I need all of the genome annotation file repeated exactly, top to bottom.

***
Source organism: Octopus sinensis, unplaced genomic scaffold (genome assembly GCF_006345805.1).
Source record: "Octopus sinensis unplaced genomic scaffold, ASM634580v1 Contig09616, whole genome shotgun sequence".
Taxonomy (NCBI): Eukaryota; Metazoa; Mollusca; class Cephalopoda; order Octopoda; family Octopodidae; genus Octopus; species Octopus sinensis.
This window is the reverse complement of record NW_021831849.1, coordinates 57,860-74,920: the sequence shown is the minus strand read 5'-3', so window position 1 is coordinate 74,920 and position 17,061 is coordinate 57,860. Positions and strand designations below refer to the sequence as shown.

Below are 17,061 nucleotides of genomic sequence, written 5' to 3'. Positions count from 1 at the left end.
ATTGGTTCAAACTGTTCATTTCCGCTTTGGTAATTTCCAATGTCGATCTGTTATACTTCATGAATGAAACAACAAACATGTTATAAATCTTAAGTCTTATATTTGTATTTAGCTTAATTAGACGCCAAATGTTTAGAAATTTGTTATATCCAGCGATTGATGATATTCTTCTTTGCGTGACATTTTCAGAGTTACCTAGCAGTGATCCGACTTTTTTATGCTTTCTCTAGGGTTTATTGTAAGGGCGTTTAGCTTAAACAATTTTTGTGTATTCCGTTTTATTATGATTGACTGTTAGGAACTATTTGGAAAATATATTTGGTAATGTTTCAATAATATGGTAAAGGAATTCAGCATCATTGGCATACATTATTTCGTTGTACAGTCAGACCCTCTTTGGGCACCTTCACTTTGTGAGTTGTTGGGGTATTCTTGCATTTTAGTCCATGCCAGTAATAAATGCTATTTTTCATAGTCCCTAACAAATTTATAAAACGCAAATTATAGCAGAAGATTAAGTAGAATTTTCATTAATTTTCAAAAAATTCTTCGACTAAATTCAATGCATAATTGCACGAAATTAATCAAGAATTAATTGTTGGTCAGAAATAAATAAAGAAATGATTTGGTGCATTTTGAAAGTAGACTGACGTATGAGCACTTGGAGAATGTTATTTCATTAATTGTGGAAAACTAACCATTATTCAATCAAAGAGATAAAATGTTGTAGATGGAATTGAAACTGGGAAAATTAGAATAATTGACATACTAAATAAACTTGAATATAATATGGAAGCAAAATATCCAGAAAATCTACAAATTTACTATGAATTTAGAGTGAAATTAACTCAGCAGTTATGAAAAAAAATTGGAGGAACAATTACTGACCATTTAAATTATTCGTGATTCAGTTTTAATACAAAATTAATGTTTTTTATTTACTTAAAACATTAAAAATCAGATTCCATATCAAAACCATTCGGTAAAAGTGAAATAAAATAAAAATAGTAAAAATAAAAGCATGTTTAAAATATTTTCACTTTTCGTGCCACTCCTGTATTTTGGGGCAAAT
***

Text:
Source organism: Octopus sinensis, unplaced genomic scaffold (genome assembly GCF_006345805.1).
Source record: "Octopus sinensis unplaced genomic scaffold, ASM634580v1 Contig09616, whole genome shotgun sequence".
Taxonomy (NCBI): Eukaryota; Metazoa; Mollusca; class Cephalopoda; order Octopoda; family Octopodidae; genus Octopus; species Octopus sinensis.
This window is the reverse complement of record NW_021831849.1, coordinates 57,860-74,920: the sequence shown is the minus strand read 5'-3', so window position 1 is coordinate 74,920 and position 17,061 is coordinate 57,860. Positions and strand designations below refer to the sequence as shown.

Below are 17,061 nucleotides of genomic sequence, written 5' to 3'. Positions count from 1 at the left end.
ATTGGTTCAAACTGTTCATTTCCGCTTTGGTAATTTCCAATGTCGATCTGTTATACTTCATGAATGAAACAACAAACATGTTATAAATCTTAAGTCTTATATTTGTATTTAGCTTAATTAGACGCCAAATGTTTAGAAATTTGTTATATCCAGCGATTGATGATATTCTTCTTTGCGTGACATTTTCAGAGTTACCTAGCAGTGATCCGACTTTTTTATGCTTTCTCTAGGGTTTATTGTAAGGGCGTTTAGCTTAAACAATTTTTGTGTATTCCGTTTTATTATGATTGACTGTTAGGAACTATTTGGAAAATATATTTGGTAATGTTTCAATAATATGGTAAAGGAATTCAGCATCATTGGCATACATTATTTCGTTGTACAGTCAGACCCTCTTTGGGCACCTTCACTTTGTGAGTTGTTGGGGTATTCTTGCATTTTAGTCCATGCCAGTAATAAATGCTATTTTTCATAGTCCCTAACAAATTTATAAAACGCAAATTATAGCAGAAGATTAAGTAGAATTTTCATTAATTTTCAAAAAATTCTTCGACTAAATTCAATGCATAATTGCACGAAATTAATCAAGAATTAATTGTTGGTCAGAAATAAATAAAGAAATGATTTGGTGCATTTTGAAAGTAGACTGACGTATGAGCACTTGGAGAATGTTATTTCATTAATTGTGGAAAACTAACCATTATTCAATCAAAGAGATAAAATGTTGTAGATGGAATTGAAACTGGGAAAATTAGAATAATTGACATACTAAATAAACTTGAATATAATATGGAAGCAAAATATCCAGAAAATCTACAAATTTACTATGAATTTAGAGTGAAATTAACTCAGCAGTTATGAAAAAAAATTGGAGGAACAATTACTGACCATTTAAATTATTCGTGATTCAGTTTTAATACAAAATTAATGTTTTTTATTTACTTAAAACATTAAAAATCAGATTCCATATCAAAACCATTCGGTAAAAGTGAAATAAAATAAAAATAGTAAAAATAAAAGCATGTTTAAAATATTTTCACTTTTCGTGCCACTCCTGTATTTTGGGGCAAAT